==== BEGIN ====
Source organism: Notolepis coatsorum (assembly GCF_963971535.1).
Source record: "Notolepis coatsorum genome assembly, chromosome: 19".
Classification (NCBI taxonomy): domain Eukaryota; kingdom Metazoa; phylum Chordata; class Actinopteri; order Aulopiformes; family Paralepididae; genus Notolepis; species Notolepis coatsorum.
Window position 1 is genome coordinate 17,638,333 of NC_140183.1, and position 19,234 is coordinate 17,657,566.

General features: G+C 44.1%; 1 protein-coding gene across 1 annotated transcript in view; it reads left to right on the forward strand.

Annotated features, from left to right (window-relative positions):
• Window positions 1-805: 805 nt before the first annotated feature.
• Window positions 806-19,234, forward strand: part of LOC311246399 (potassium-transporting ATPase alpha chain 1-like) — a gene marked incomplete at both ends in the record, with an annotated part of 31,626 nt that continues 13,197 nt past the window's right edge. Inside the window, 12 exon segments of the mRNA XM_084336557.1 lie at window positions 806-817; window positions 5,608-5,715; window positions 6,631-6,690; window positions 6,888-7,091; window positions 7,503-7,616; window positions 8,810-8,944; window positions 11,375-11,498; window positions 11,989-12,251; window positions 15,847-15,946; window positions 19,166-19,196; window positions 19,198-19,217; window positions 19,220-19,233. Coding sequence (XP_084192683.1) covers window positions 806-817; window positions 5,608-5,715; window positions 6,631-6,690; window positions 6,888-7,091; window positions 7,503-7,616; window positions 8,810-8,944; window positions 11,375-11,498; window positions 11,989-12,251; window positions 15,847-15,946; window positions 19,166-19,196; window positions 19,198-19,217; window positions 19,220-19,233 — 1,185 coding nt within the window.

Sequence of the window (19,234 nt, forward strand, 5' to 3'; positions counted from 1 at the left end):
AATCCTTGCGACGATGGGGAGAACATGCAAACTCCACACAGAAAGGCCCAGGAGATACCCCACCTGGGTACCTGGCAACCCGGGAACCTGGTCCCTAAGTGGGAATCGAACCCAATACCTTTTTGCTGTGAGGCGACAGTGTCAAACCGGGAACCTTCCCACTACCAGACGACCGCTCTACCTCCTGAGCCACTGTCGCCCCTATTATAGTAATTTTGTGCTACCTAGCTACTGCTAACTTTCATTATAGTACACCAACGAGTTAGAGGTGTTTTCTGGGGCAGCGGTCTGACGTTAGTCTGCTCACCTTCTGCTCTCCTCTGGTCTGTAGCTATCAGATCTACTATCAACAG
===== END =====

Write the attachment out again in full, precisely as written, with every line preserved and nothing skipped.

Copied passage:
Source organism: Notolepis coatsorum (assembly GCF_963971535.1).
Source record: "Notolepis coatsorum genome assembly, chromosome: 19".
Classification (NCBI taxonomy): domain Eukaryota; kingdom Metazoa; phylum Chordata; class Actinopteri; order Aulopiformes; family Paralepididae; genus Notolepis; species Notolepis coatsorum.
Window position 1 is genome coordinate 17,638,333 of NC_140183.1, and position 19,234 is coordinate 17,657,566.

General features: G+C 44.1%; 1 protein-coding gene across 1 annotated transcript in view; it reads left to right on the forward strand.

Annotated features, from left to right (window-relative positions):
• Window positions 1-805: 805 nt before the first annotated feature.
• Window positions 806-19,234, forward strand: part of LOC311246399 (potassium-transporting ATPase alpha chain 1-like) — a gene marked incomplete at both ends in the record, with an annotated part of 31,626 nt that continues 13,197 nt past the window's right edge. Inside the window, 12 exon segments of the mRNA XM_084336557.1 lie at window positions 806-817; window positions 5,608-5,715; window positions 6,631-6,690; window positions 6,888-7,091; window positions 7,503-7,616; window positions 8,810-8,944; window positions 11,375-11,498; window positions 11,989-12,251; window positions 15,847-15,946; window positions 19,166-19,196; window positions 19,198-19,217; window positions 19,220-19,233. Coding sequence (XP_084192683.1) covers window positions 806-817; window positions 5,608-5,715; window positions 6,631-6,690; window positions 6,888-7,091; window positions 7,503-7,616; window positions 8,810-8,944; window positions 11,375-11,498; window positions 11,989-12,251; window positions 15,847-15,946; window positions 19,166-19,196; window positions 19,198-19,217; window positions 19,220-19,233 — 1,185 coding nt within the window.

Sequence of the window (19,234 nt, forward strand, 5' to 3'; positions counted from 1 at the left end):
AATCCTTGCGACGATGGGGAGAACATGCAAACTCCACACAGAAAGGCCCAGGAGATACCCCACCTGGGTACCTGGCAACCCGGGAACCTGGTCCCTAAGTGGGAATCGAACCCAATACCTTTTTGCTGTGAGGCGACAGTGTCAAACCGGGAACCTTCCCACTACCAGACGACCGCTCTACCTCCTGAGCCACTGTCGCCCCTATTATAGTAATTTTGTGCTACCTAGCTACTGCTAACTTTCATTATAGTACACCAACGAGTTAGAGGTGTTTTCTGGGGCAGCGGTCTGACGTTAGTCTGCTCACCTTCTGCTCTCCTCTGGTCTGTAGCTATCAGATCTACTATCAACAG